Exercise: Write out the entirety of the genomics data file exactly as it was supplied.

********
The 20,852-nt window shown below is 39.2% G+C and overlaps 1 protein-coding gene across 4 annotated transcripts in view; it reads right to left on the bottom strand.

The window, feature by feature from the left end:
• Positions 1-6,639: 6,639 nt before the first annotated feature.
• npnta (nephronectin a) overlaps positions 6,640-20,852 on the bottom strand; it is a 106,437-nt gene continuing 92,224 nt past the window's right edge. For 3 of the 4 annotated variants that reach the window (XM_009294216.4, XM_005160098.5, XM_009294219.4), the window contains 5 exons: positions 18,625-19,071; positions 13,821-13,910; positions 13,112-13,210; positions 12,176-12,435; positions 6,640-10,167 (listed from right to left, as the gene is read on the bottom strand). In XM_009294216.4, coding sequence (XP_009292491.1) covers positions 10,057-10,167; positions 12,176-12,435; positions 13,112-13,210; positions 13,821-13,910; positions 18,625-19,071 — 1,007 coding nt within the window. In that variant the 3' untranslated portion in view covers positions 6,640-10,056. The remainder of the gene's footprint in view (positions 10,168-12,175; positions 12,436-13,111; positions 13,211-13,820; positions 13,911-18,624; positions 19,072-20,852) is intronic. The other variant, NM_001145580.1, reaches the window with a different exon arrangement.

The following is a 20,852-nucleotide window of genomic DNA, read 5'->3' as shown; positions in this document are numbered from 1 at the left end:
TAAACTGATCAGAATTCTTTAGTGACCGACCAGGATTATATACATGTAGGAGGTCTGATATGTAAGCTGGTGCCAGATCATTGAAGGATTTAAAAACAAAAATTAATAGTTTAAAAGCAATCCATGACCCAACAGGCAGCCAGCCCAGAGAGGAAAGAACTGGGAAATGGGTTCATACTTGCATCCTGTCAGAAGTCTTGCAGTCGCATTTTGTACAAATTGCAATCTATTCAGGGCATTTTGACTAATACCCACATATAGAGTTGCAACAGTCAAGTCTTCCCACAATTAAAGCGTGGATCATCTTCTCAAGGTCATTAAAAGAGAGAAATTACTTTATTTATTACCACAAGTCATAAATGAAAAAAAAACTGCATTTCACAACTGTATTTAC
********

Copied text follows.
The 20,852-nt window shown below is 39.2% G+C and overlaps 1 protein-coding gene across 4 annotated transcripts in view; it reads right to left on the bottom strand.

The window, feature by feature from the left end:
• Positions 1-6,639: 6,639 nt before the first annotated feature.
• npnta (nephronectin a) overlaps positions 6,640-20,852 on the bottom strand; it is a 106,437-nt gene continuing 92,224 nt past the window's right edge. For 3 of the 4 annotated variants that reach the window (XM_009294216.4, XM_005160098.5, XM_009294219.4), the window contains 5 exons: positions 18,625-19,071; positions 13,821-13,910; positions 13,112-13,210; positions 12,176-12,435; positions 6,640-10,167 (listed from right to left, as the gene is read on the bottom strand). In XM_009294216.4, coding sequence (XP_009292491.1) covers positions 10,057-10,167; positions 12,176-12,435; positions 13,112-13,210; positions 13,821-13,910; positions 18,625-19,071 — 1,007 coding nt within the window. In that variant the 3' untranslated portion in view covers positions 6,640-10,056. The remainder of the gene's footprint in view (positions 10,168-12,175; positions 12,436-13,111; positions 13,211-13,820; positions 13,911-18,624; positions 19,072-20,852) is intronic. The other variant, NM_001145580.1, reaches the window with a different exon arrangement.

The following is a 20,852-nucleotide window of genomic DNA, read 5'->3' as shown; positions in this document are numbered from 1 at the left end:
TAAACTGATCAGAATTCTTTAGTGACCGACCAGGATTATATACATGTAGGAGGTCTGATATGTAAGCTGGTGCCAGATCATTGAAGGATTTAAAAACAAAAATTAATAGTTTAAAAGCAATCCATGACCCAACAGGCAGCCAGCCCAGAGAGGAAAGAACTGGGAAATGGGTTCATACTTGCATCCTGTCAGAAGTCTTGCAGTCGCATTTTGTACAAATTGCAATCTATTCAGGGCATTTTGACTAATACCCACATATAGAGTTGCAACAGTCAAGTCTTCCCACAATTAAAGCGTGGATCATCTTCTCAAGGTCATTAAAAGAGAGAAATTACTTTATTTATTACCACAAGTCATAAATGAAAAAAAAACTGCATTTCACAACTGTATTTAC